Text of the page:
Dollar was his name because that is what Tex paid for him, a dollar.
Dollar was truly old. His back swayed, he walked and trotted stiff-legged, never ran, and his hair was falling out in patches. But he loved our kids and they could climb all over and under him anytime they wanted or needed. One morning, several weeks after his arrival, I realized Dollar had not eaten his breakfast. I called Tex who told me from 20 miles away that Dollar was sick. I told him that was impossible since there were no signs of it. When I turned around, Dollar was lying on the ground.
Hours of heroic efforts did not change the course of this horse’s life. We were assured by the vet’s tests that Dollar would not live to midnight and the last hours would be excruciating pain. We did what we believed to be the right thing.
It was sad on every level. Dollar was such a cool horse. He loved our children. He got along with everyone. He was a gentleman. And Tex loved him. He rescued him from a cruel man who had many horses and loved none of them. Our kids got to hang out with a truly good horse. And Dollar got to die with people who loved him deeply. He won all our hearts within this short time.
I sobbed. I cried for him. For the pony of my youth. For my dogs. For my parents. I sobbed. It was good, cathartic. We all cried.
A few days after we put him to sleep, I went to check on the horses after dark as was my custom. I always went alone and sometimes just hung out after checking the water levels in the troughs. This night, Ginaid walked up. Her feet had been trimmed, the swelling in her legs reduced, eating good food, and definitely settling into her position as Alpha Mare.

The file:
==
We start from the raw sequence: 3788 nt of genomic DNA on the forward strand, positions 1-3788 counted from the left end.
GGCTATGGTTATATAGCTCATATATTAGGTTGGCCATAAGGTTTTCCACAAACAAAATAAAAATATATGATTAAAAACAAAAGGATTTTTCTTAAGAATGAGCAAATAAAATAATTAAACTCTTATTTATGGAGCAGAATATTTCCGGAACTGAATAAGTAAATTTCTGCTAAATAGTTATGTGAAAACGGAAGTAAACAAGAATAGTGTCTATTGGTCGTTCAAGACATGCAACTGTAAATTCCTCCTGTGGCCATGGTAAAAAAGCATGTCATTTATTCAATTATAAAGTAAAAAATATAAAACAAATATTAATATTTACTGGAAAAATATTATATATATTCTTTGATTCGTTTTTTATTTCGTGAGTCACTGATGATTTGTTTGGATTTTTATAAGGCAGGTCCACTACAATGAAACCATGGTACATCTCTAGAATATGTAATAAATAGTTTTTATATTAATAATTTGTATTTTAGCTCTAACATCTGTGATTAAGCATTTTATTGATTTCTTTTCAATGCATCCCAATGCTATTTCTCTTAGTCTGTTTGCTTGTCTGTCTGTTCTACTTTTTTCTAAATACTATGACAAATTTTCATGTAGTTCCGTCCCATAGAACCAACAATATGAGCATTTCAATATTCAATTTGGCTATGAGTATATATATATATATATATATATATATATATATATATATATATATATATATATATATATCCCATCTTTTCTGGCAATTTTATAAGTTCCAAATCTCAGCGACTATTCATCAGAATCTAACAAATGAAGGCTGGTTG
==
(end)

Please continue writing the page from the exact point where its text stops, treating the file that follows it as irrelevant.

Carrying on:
She was still aloof and still did not care much for me. But here she was, approaching me for the first time. I had been crying so hard I did not hear her coming. I sat as still as I could while she came close to get a drink of water.
At that exact moment, I had just been thinking: This passing was very upsetting. The children were still crying off and on. I was upset. Tex was sad. Why did Dollar have to die here?
I heard: “You want to know why he died here?”
I was dumbfounded.
I heard: “Because if he would have died at his old place... nobody would have cried.”
She finished drinking and walked away.